Muscle dysfunction.  Muscle dysfunction and skeletal muscle pain is a common cause of chronic pain.  Fibromyalgia or myofascial pain syndrome are frequently diagnosed in pain clinics. Failure to properly diagnose muscle pain may result in poor treatment outcomes, delayed recovery, and in worst-case scenarios, people are sent to ineffective surgeries. Fibromyalgia and myofascial pain both result in usually sore, stiff, aching painful muscles and soft tissues. Both syndromes share other symptoms that usually include fatigue, poor sleep, depression, headaches, and irritable bowel syndrome. Occasional acute muscle pain is probably universal.  Chronic muscle pain is extremely common.  Most are able to function satisfactorily within their daily activities despite chronic pain. Some report pain-related disability and presents more of a challenge to the healthcare system. For example, fibromyalgia syndrome is usually characterized by widespread musculoskeletal aching, and stiffness and tenderness. It's one of the most common pain syndromes that we see in outpatient clinics. The American College of Rheumatology usually classifies fibromyalgia under the following characteristics: it's usually widespread pain in the trunk and upper and lower extremities and there's usually pain located in 11 out of 18 tender spots with the pain present for at least three months. Other symptoms are chronic, but maybe not diagnostic including insomnia, depression, stress, fatigue, and irritable bowel syndrome. With myofascial pain, this a regional muscle soft tissue pain. This syndrome commonly involves the neck, the arms, the low back, hips, and the lower extremities. Trigger points will refer pain. Myofascial pain is common in patients in pain clinics. Usually, the etiology, diagnosis, and management are controversial.

Categories of Pain by Diagnosis

How are they treated differently?  The key is to define the cause of the pain.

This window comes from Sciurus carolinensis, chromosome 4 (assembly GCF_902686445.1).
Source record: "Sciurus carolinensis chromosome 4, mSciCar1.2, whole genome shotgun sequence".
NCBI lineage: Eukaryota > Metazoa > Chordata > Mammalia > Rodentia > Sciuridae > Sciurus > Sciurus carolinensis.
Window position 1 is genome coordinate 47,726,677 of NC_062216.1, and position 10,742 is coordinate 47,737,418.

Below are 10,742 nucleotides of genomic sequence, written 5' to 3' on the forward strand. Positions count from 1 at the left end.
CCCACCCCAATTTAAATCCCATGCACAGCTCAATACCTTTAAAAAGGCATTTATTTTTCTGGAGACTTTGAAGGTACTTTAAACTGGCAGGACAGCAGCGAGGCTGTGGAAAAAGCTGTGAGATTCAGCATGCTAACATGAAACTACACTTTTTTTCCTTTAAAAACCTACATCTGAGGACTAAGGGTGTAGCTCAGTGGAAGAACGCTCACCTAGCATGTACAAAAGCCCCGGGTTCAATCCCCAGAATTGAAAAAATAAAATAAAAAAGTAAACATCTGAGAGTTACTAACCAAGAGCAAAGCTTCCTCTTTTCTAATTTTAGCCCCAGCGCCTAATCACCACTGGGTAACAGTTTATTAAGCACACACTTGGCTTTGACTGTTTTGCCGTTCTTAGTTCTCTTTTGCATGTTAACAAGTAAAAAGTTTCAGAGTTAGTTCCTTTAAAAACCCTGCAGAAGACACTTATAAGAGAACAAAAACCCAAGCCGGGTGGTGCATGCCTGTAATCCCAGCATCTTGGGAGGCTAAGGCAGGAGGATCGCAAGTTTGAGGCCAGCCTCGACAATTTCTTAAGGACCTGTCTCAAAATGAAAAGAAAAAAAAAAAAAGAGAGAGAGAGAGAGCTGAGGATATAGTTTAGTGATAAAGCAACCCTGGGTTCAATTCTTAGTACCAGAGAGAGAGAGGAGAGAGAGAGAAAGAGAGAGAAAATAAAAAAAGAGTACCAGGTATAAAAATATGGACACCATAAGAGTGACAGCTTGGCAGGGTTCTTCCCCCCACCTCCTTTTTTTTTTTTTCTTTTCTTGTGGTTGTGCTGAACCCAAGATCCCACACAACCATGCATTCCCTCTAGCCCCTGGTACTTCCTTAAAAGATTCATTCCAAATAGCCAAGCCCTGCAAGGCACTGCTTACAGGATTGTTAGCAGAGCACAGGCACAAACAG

Nociceptive pain. For nociceptive pain, the treatment needs to affect tissues that are damaged. For instance, more manual therapies, exercise, and modalities. Some of these diagnoses include your arthropathies (e.g. rheumatoid arthritis, Osteoarthritis, gout, mechanical neck and back syndromes, posttraumatic arthropathies), Mylagias, skin and mucosal ulcerations, ischemic disorders, non-articular inflammatory disorders, and visceral pain.

Neuropathic pain. Neuropathic pain is more nerve oriented and includes post-herpetic neuralgia, trigeminal neuralgia, diabetic neuropathy, post-stroke pain, post-amputation pain, myelopathic or radiculopathic pain, and also complex regional pain syndromes (CRPS).

Mixed Pathophysiology. Mixed Pathophysiology includes conditions like chronic recurrent headaches, migraine headaches, and vasculopathic pain syndromes.

Psychologically-Based Pain Syndromes. Then we have other psychologically-based syndromes like somatization disorders and hysterical reactions. 

 

Origin of Pain

One key point is that pain is often not where the problem is located, especially in the acute pain process. For instance, we might have pain in our shoulder, like the glenohumeral region, but the problem may be more related to a weak inferior trap that is causing poor stabilization, which is then causing an impingement (that's where the area of the pain is located). Pain can be a symptom of diseases or disorders, and these include neurologic, orthopedic, pulmonary, cardiac, degenerative and/or metabolic conditions.  At its core, we must always search for that root cause of the pain, knowing with some chronic conditions this could be pretty difficult.

Complication of Pain

Pain can be a symptom of a variety of neurologic, orthopedic, pulmonary, cardiac, degenerative or metabolic diseases/disorders. Some of the complications from this include range of motion deficits, muscle weakness/atrophy, incontinence, altered sensation, decreased activity, behavior and/or emotional changes, altered sensation, impaired coordination, pain resulting from a substitution of movement or protective posturing, and proprioceptive and kinesthetic deficits. Basically, all of these complications should be addressed by therapy.

Pain Modulation

Gait Control Theory. Pain messages originate in the nerves associated with the damaged tissue and then flow along the peripheral nerves to the spinal cord on the way to the brain. In the gate control theory, before they can reach the brain these pain messages encounter what we call nerve gates in the spinal cord, and they open or close depending on a number of factors. This possibly includes instructions coming down from the brain (e.g. relaxation, deep breathing, guided imagery). When these gates are open, the pain messages "get through" more or less easily and the pain can be intense. When those gates close, the pain messages are prevented from reaching the brain and may not be experienced, or experienced less. Basically, the thought is that no nociceptive input reaches the level of consciousness because the pain-transmitting cells are inhibited.  The gate gets closed at the level of the dorsal horn of the spinal cord.